Are you kidding? It’s all the way up all those stairs; it’d be silly to make you walk up and down like that.


All right, well I had a lot of fun. Want to do this again sometime?


Oh absolutely we will. I promise.


There is probably some obvious sign there, which I’m just too thick to see. Still hoping for a follow up date though, assuming it even was a date. As I write this I realize that it probably was one, but that the semantics shouldn’t matter. All the same, I get to thinking: are there any dead giveaways that you are on a date, not just out as friends?

I’m sure in some corner of the Internet, someone has the answer, and I’m determined to find it. Turns out there are plenty of people blogging about the subject – mostly women writing for other women, like the confusion is somehow my fault. The general consensus is if you offer to pay for dinner, and you smell nice, you’re on a date. It’s all very scientific.

I decide that this is important enough to bother my friends with. Their responses vary. Some say one-on-one time with Her is automatically a date. Others say it’s only a date if I kiss Her.

Instead of clearing things up, I find I may have committed a major breach of protocol by not going for the goodnight kiss. Never the less, one friend actually has detailed instructions for people like me:

  1. Establish eye contact
  2. Move closer
  3. Tilt head and close eyes
  4. Stop and await response

I’m told the last step is the most important: you can’t have a good kiss without reciprocity.

“If you’re gonna make a move, you go 90% and make her go the other 10 if you’re gonna kiss her,” my helpful friend explains, “then you know she’s into you.” This is the best advice I’ve been given on the subject.

Another buddy tells me to track down the lobster from the little mermaid – the one that sings Lalalala, go on and kiss the girl – maybe it can give me the encouragement I needed. We’re in BJ’s when he tells me this, so naturally we stop by the live seafood tank to see if they sell crustaceans that could pose as my wingman. It seemed like a more plausible idea while I was drunk.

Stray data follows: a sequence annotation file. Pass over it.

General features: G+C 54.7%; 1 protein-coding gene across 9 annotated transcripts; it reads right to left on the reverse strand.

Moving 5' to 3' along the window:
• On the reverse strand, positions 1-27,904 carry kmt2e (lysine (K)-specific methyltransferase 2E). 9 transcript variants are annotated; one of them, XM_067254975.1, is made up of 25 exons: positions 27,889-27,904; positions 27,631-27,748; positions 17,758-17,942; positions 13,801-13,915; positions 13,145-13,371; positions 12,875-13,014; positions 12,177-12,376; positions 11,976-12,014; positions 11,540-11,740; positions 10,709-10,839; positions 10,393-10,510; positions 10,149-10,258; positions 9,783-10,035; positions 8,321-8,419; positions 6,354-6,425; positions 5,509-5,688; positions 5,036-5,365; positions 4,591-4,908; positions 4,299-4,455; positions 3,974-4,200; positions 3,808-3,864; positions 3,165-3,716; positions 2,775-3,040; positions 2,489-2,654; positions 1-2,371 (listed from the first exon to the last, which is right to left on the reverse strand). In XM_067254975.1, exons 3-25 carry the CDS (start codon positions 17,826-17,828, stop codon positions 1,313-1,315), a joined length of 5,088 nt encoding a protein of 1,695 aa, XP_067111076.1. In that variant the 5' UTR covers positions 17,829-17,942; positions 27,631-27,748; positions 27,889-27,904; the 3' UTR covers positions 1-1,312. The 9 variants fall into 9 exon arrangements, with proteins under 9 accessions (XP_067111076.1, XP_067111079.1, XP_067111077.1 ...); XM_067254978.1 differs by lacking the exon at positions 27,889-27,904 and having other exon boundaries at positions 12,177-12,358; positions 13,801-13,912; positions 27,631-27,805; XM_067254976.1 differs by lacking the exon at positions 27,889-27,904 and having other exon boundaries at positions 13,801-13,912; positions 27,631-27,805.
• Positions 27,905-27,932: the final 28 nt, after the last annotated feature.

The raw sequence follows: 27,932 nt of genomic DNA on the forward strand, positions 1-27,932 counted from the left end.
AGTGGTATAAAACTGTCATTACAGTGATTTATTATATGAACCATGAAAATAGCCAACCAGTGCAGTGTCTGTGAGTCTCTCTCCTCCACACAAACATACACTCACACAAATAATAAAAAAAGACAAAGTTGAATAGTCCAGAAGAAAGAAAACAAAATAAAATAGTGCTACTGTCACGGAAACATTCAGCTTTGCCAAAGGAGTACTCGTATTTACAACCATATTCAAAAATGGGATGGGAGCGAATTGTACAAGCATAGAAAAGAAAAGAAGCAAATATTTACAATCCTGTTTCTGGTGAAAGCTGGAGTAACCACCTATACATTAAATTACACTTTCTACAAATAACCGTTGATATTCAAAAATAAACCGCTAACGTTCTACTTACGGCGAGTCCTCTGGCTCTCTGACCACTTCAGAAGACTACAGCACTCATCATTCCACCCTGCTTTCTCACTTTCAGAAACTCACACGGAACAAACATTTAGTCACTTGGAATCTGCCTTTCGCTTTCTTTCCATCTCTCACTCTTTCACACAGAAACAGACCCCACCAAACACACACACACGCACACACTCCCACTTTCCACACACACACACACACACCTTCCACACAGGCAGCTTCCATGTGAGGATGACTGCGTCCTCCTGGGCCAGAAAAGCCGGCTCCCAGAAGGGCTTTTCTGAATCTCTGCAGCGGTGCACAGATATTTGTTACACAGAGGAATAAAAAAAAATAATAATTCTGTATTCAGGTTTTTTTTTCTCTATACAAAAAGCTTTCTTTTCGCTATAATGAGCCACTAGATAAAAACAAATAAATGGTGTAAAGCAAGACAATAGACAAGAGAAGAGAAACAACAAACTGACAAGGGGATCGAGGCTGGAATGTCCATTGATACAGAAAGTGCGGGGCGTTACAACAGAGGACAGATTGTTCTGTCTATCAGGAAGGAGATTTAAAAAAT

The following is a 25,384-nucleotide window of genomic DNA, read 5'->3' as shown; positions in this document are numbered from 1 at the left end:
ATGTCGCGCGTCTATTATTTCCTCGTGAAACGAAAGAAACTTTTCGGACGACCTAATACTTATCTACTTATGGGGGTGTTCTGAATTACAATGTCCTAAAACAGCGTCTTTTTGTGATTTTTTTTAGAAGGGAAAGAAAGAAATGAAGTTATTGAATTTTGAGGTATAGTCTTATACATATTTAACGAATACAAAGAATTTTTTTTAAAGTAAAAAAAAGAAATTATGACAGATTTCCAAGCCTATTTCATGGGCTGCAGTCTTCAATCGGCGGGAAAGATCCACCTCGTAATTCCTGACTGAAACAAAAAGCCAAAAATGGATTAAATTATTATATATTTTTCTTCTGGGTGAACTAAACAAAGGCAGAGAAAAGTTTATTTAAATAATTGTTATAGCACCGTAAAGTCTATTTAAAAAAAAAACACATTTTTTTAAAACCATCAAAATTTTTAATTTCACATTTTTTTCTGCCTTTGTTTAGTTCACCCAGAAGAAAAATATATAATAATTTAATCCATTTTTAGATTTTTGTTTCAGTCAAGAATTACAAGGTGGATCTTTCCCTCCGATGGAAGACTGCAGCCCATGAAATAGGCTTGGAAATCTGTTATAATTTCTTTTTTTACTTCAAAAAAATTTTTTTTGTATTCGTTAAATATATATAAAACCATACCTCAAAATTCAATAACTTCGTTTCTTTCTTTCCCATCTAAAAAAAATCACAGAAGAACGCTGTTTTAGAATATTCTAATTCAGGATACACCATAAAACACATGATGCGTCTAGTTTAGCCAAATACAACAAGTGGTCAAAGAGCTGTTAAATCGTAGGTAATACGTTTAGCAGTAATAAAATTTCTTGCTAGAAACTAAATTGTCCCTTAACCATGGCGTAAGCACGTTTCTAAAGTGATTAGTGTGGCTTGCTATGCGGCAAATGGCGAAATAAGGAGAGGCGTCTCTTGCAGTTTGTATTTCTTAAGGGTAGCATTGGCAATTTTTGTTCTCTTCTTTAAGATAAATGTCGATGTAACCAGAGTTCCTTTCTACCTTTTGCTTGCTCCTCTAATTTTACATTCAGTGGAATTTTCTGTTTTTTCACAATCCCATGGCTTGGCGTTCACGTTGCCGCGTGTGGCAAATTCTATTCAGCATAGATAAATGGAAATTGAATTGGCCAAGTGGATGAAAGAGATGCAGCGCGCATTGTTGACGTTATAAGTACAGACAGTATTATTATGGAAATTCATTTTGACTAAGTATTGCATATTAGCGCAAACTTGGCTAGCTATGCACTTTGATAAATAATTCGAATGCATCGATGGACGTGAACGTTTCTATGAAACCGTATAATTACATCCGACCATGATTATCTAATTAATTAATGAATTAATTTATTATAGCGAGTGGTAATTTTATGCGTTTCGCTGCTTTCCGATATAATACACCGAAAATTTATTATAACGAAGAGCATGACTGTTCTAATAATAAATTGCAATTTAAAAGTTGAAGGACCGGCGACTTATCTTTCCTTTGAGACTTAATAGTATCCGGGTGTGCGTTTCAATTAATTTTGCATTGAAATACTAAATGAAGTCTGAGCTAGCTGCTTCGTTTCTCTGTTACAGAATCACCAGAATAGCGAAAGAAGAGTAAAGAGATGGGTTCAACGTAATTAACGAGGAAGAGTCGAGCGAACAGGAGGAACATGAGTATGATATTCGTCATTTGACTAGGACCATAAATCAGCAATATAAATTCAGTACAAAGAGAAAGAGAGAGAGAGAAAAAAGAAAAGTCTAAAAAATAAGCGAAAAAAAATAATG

It isn’t until I remember that lobsters don’t really talk that it hits me: here I am, thinking about whether I should’ve kissed Her, while I’m not even entirely sure if it was a date. But instead of shrugging it off like a normal human being, I’m sobering up in a chain retailer trying to pick out an anthropomorphic sea creature who can do the legwork for me. Not only am I definitely overthinking it, but also I’m probably the reason that women write these, “Am I on a date?” articles. My God, I am the problem.


A Good Epitaph

One of my high school friends always said she wanted her headstone to read, “Here lies Kelly – a good weirdo.” Mine could just say, “That’s all he wrote.”

I know it’s a play on the original expression, but I like how final it is. And it’s one semi-colon away from being the perfect description of my life. “That’s all; he wrote.” That pretty much sums up how I’ve spent my days here.

My full time job centers around fast paced, fact-centered writing. When I come home, I keep writing. For me it’s how I make my living, hone my creativity, but above all vent my frustration.

When I tell my story, I find it refreshingly human to be direct. This isn’t the picturesque profile you may be accustomed to scrolling through on social media, edited to create the illusion of perfection.

This is where I tell my story in naked honesty, one anecdote at a time.

But don’t think for a moment, reader, that this place will be filled with self pitying ramblings – I’m here to entertain, and have fun.